Beijing is contemplating drastic reforms to Hong Kong’s electoral system by breaking up the current five geographical constituencies into 18 districts and scrapping five popularly returned seats in the legislature, the Post has learned.
One of the leading proposals being considered by the central government is to replace the proportional representation system – adopted since Hong Kong’s first postcolonial Legislative Council polls in 1998 – with a “one vote, two seats” mechanism to allocate the 35 directly elected seats in the 70-strong chamber.
Sources revealed various possible reforms to the Post a day after Xia Baolong, director of the State Council’s Hong Kong and Macau Affairs Office, said effective measures must be put in place to prevent “non-patriots” from controlling the city’s political organs.
He said that included key posts in the executive, legislative and judiciary branches as well as statutory bodies, but stopped short of spelling out how such mechanisms would be institutionalised in elections.
Pro-establishment figures told the Post the existing five geographical constituencies could be broken down into 18, adopting the same electoral boundaries of the city’s 18 district councils. One of the sources called this revamp “practical” as it would require no effort in redrawing constituencies.
Each eligible voter, under the proposal, would have one vote to elect two members in each constituency. Islands district, which has the smallest population, would be allocated one seat only.
A possible outcome of the “one vote, two seats” system, according to another source, was that the pro-establishment and opposition camp could capture one seat in each constituency – in light of the so-called 6:4 golden ratio over the years in which pan-democrats tended to bag 60 per cent of popular votes with their rivals capturing the remaining 40 per cent.
A pro-establishment source said the new electoral method would require high-level coordination within the respective camps as they would have to minimise infighting and field one candidate only per constituency to increase their chances of winning.
The insider expected such strategies to be easier for the pro-establishment camp.
“Given the rift between the traditional and localist opposition activists, coordination could be difficult,” the insider said, adding that the system could help weed out radical opposition forces as voters might opt for a moderate candidate under the national security law.
Currently, the number of seats for each geographical constituency in Legco ranges from five to nine, depending on its population size. In the 2016 polls, Yau Wai-ching, a pro-independence candidate from Youngspiration, grabbed the sixth and final seat in Kowloon West with some 20,000 votes, which amounted to about 7 per cent of voter turnout.
The possible drastic reforms do not only target geographical constituencies, but also the functional ones that take up another half of Legco. Functional constituencies represent various trade sectors in the city, and critics have said such seats have a small voter base.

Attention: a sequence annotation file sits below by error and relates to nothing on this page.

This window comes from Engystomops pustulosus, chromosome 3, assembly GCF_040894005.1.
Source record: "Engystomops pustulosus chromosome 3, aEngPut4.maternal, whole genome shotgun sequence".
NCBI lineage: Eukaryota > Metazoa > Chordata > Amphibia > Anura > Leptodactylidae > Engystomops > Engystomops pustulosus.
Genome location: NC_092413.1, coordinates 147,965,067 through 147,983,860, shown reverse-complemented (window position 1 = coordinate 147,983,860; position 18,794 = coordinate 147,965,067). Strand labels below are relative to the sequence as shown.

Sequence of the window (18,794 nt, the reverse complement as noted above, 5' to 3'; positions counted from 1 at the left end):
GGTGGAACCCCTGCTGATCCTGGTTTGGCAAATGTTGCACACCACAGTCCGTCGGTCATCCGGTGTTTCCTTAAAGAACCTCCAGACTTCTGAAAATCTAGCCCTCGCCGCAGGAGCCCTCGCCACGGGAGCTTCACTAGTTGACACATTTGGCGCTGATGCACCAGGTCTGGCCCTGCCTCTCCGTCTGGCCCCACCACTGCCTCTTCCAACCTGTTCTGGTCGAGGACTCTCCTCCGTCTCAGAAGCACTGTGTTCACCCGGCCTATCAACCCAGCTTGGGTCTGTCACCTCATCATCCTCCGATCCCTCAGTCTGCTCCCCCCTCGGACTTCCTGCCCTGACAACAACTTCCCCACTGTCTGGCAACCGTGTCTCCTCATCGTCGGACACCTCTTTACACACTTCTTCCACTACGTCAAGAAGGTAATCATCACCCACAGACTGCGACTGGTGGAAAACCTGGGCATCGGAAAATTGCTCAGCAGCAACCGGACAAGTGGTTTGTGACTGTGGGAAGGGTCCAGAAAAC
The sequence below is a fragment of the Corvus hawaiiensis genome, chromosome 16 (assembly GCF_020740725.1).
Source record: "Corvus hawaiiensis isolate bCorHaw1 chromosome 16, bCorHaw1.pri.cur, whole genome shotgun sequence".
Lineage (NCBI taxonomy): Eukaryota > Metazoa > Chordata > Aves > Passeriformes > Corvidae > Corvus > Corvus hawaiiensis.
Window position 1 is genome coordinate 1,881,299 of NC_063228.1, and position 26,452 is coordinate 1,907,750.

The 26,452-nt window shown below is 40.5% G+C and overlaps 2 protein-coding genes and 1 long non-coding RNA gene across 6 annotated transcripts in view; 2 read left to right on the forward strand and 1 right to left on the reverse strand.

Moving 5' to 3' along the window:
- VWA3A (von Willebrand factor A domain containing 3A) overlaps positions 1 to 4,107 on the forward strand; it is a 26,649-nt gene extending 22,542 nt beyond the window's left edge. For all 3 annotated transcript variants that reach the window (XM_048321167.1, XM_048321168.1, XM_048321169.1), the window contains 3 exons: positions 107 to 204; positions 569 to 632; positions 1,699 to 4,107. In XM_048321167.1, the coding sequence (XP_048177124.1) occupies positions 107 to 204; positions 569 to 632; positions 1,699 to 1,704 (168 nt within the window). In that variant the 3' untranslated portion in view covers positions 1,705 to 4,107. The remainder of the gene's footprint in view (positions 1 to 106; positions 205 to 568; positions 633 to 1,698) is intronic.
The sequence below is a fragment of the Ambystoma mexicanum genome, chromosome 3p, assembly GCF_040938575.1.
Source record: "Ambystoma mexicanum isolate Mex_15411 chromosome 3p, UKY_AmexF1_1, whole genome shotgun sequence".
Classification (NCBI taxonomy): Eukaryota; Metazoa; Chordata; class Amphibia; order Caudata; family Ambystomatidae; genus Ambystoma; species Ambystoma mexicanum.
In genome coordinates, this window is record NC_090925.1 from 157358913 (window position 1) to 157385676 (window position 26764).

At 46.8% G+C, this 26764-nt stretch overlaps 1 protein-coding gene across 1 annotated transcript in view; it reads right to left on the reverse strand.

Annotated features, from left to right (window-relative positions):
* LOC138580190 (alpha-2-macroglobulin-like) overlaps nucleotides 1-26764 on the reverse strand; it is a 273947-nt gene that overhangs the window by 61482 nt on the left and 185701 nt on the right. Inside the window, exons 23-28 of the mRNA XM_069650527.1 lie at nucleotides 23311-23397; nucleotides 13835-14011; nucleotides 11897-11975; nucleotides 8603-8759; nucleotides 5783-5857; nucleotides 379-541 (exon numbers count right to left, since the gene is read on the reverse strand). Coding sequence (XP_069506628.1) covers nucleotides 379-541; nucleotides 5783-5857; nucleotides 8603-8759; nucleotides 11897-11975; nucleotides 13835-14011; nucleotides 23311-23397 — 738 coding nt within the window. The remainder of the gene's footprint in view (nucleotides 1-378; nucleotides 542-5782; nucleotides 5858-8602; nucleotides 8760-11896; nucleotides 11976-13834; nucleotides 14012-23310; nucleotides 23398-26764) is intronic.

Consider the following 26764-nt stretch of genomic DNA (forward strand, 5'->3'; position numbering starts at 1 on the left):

The five district council (second) constituency seats – commonly known as “super seats” – might also be scrapped, according to a pro-establishment heavyweight.
These five positions, first introduced in 2012 as a compromise in the form of a political reform proposal endorsed by the Democratic Party, are popularly returned by 3.2 million voters who do not get a vote in any other functional constituency.
But the Beijing-friendly bloc remained divided over how to fill those five seats.
While barrister Alan Hoo, a delegate to the Chinese People’s Political Consultative Conference (CPPCC), proposed replacing the super seats with Hong Kong delegates to the National People’s Congress or the CPPCC, others had reservations as they argued it would be inappropriate to have “state-level” legislators and consultants take up roles in the local legislature.
“It would be more practical to replace the super seats with five Beijing-friendly sectors that have been under-represented,” said another prominent figure familiar with Beijing’s thinking, citing Chinese medicine, Chinese-funded enterprises and the hotel industry as examples.
James Tien Pei-chun, honorary chairman of the pro-business Liberal Party, believed that if the pro-Beijing camp could take back those five seats and secure at least half of the geographical seats, the opposition’s “35-plus” goal in securing their first majority in the council would not be realised in September’s polls.
“This proposal could make Beijing feel more secure in allowing the coming polls to proceed as scheduled. That’s also what most in our bloc hope for,” he said.
Before the arrests of many of its leaders, the opposition camp had appeared to be on track to execute its plan to win 35-plus seats and hold the majority in Legco, which would allow it to block bills.
Political scientist Dr Ma Ngok of Chinese University said the “one vote, two seats” system could help the pro-establishment bloc gain an edge in polls, especially with new measures which would screen out hopefuls deemed unpatriotic to the authorities.
“Beijing and the Hong Kong government now could disqualify scores of candidates from the opposition camp that are deemed to be unpatriotic. I believe many would not be able to run for elections as easily as in the past,” he added.
“Thus even if voters can have one vote or two votes in each district, probably only pro-establishment supporters will be able to choose their favoured candidate.”